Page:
Thursday, July 10, 2008

Layer Cake

Some places have so many memories in them; it practically chokes you to be near them. Manhattan is getting like this for me. I’ve been in the city for seven and a half years now and the island is awash in memories and flashes from the past. Tonight I headed downtown after the show to Comix to see Michelle Collins on her birthday, and the journey ended up being more like a trip back through time.

I first met Michelle after she blew the doors off PS122, a performance space downtown where Michelle did stand up in something called the WYSIWYG Talent Show, where bloggers get up and read from their blogs. I ended up doing the Talent Show twice myself, once doing a set of truly libelous celebrity stories in front of three people that killed and then later true tales of extreme drunkenness which ended up as the “live” season finale of my video podcast “The So Real Life” as well as the unofficial end of the WYSIWYG Talent Show. But Michelle endures, adding hilarity to our radio show, trips to the Olive Garden and most recently July 4th on Kevin and Christopher’s island.

I love Michelle so it was a given that I would abandon my usual early train home for a not-so quiet drink with her in Chelsea. I took the subway down and now that I live upstate and no longer take the subway, the experience was a revelation for me. I had forgotten the evil efficiency of the subway platform to retain all the cold of winter and all the heat of summer. The train deposited me on 13th Street at 7th Avenue and I walked across 13th toward the comedy club. Along the way I passed the Gay Center, where I ran into Cory out front when I was there to cheer Chip Arndt on when the AIDS Ride returned last fall. Cory, so full of Iowa goodness, who unwittingly helped me through my darkest hour two summers ago with a simple greeting at Therapy. Then it was on past the triangle shaped park that Dan and I walked around endlessly one sunny afternoon while very politely breaking up during the Pride Garden Party, June 2001.

Happily, I had never been to Comix so the ghosts of hot gay men past could not follow me in. True, Hell’s heavy gate was just around the corner, but not close enough to get me this time. Michelle looked beautiful, made up for the stage and wound up like a top. A whirling dervish, she spun fluidly from social friends to college friends to work friends, stopping only long enough to get a genuinely tasty margarita at the bar. As one of her friends pointed out, “The best five dollar drink in town.” I hate margaritas generally but on this one I am forced to agree.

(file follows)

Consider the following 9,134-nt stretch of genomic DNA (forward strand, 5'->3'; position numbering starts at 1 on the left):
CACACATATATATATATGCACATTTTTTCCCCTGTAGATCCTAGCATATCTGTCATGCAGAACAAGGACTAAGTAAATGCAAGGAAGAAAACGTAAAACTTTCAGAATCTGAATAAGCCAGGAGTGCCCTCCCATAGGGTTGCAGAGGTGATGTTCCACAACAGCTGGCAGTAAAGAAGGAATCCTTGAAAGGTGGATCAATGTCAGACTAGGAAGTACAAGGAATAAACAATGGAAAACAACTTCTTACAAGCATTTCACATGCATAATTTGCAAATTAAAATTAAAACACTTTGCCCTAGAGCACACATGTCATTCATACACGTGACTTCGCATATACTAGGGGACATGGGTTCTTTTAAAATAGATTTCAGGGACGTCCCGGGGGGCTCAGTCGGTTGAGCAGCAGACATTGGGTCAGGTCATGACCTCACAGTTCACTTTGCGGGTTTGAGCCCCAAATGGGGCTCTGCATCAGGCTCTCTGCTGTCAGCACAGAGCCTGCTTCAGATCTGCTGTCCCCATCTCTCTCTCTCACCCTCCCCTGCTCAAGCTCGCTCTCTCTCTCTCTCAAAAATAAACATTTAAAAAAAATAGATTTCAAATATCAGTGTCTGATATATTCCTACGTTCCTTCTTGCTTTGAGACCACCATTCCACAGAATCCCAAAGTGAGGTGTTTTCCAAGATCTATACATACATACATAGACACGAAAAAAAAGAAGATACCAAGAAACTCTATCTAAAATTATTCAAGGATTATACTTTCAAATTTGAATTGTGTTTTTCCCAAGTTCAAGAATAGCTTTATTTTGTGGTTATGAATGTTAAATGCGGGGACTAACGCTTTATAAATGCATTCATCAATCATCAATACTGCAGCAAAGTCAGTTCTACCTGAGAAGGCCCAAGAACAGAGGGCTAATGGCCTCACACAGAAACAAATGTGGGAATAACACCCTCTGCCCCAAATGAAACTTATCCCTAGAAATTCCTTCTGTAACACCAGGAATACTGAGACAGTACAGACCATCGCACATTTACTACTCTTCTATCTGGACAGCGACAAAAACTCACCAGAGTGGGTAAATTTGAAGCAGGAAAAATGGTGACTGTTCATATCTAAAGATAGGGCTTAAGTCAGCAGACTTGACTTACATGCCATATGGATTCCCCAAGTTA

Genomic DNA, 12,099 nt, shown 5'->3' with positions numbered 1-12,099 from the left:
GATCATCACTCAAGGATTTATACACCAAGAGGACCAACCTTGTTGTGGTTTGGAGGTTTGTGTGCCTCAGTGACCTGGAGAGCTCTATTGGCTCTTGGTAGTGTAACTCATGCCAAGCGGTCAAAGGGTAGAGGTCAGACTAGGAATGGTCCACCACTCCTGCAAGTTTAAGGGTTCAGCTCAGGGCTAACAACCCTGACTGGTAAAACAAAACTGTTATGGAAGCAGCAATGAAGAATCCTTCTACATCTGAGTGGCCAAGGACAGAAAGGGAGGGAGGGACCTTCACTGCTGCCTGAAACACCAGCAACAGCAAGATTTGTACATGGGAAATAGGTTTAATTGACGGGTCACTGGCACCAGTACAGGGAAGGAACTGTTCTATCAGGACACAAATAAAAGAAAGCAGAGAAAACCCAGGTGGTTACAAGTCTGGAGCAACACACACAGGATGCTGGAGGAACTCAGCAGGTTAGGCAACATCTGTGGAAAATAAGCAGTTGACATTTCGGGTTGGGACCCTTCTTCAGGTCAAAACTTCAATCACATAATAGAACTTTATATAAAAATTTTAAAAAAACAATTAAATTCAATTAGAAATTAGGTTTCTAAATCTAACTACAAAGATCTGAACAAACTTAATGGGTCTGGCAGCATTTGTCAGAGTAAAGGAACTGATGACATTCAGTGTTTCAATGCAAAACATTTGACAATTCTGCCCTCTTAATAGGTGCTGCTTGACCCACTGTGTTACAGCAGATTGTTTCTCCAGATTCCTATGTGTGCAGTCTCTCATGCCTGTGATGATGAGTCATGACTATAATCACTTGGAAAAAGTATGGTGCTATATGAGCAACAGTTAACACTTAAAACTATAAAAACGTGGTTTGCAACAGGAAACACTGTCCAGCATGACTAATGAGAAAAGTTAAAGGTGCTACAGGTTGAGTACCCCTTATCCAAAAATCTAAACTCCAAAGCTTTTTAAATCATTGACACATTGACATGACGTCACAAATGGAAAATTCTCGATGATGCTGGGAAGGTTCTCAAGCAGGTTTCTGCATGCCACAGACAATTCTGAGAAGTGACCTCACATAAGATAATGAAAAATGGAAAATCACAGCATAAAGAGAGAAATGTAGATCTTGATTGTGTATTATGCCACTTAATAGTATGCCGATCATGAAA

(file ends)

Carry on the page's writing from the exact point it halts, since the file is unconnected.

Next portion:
While Michelle bounced back and forth, introducing me with unrealistically lavish praise, from friend “Red Eye” to comic “hilarious” to spouse “,” my eye kept wandering over to the devastated pile of cake sitting in the middle of the center table. It looked like one of those houses that recently floated down the Mississippi out of Iowa and got stuck up against a metal train bridge. Every time Michelle left me alone for a split second, my fingers dove into the cake for another tiny wedge. “That was my last piece” I kept telling myself while simultaneously reaching in for just one more. I think I might be an addict. But the cake was very good. As usual, the frosting was just too sweet and much for me, but the cake was the real deal.

I couldn’t stay long. I wanted to take the midnight train home and I knew there would be a pile of other memories waiting for me along the way. The pizza place on 14th street where I tried to get a slice for Chi Chi La Rue and failed. Up near Times Square, my old Starbucks near my office at 1440 Broadway, where Tim and I finally made our peace, such as it is. The Mr. Softee truck by Bryant Park where I had to stop for a cone, like I always do. And finally the steps of the New York Public Library, where Dan and I first met, that warm spring day. I was just new to New York and in those glorious months before 9/11 the city was filled with all of the promise of a Sex And The City episode. And there under the watchful eye of the Chrysler Building, leaned up against the stone lion, my first Manhattan crush.

My cone finished, and my journey nearly ended, I wandered into Grand Central Station, as I have a 1000 times before. I used to walk through Grand Central on my way to work, thrilling to the sounds of that woman with the haunting voice who used to sing “Summertime” echoing through the hall. I still get a chill thinking about it. But there is also sadness for me there too. I can’t go down the West corridor without thinking of the horrible dark night Jonathan broke his cell phone. So many memories, rushing around me there, like the magical moment of dancing in The Fisher King.

And then the train home. I wish it was an escape, a way to wash clean those old memories in the calm waters of the Hudson River and start anew in the morning. But the memories, while triggered by places, don’t reside there. Good and bad, you can’t escape them, because they live inside you. And every day in the city is filled with the promise of new memories just waiting to be made. The memories layer, like Michelle’s collapsing birthday cake, mushing into each other, flavors you like on top of ones you don’t. Together a complete taste and experience, and sometimes, just a little too much.

1 comment:

Michelle Collins said...

This was one of the nicest things I've ever read... screw unrealistic praise, I mean it!! Thank you for everything.

I have something to give you. It will be in a small gift bag. Let's rendesvous on 6th ave sometime today.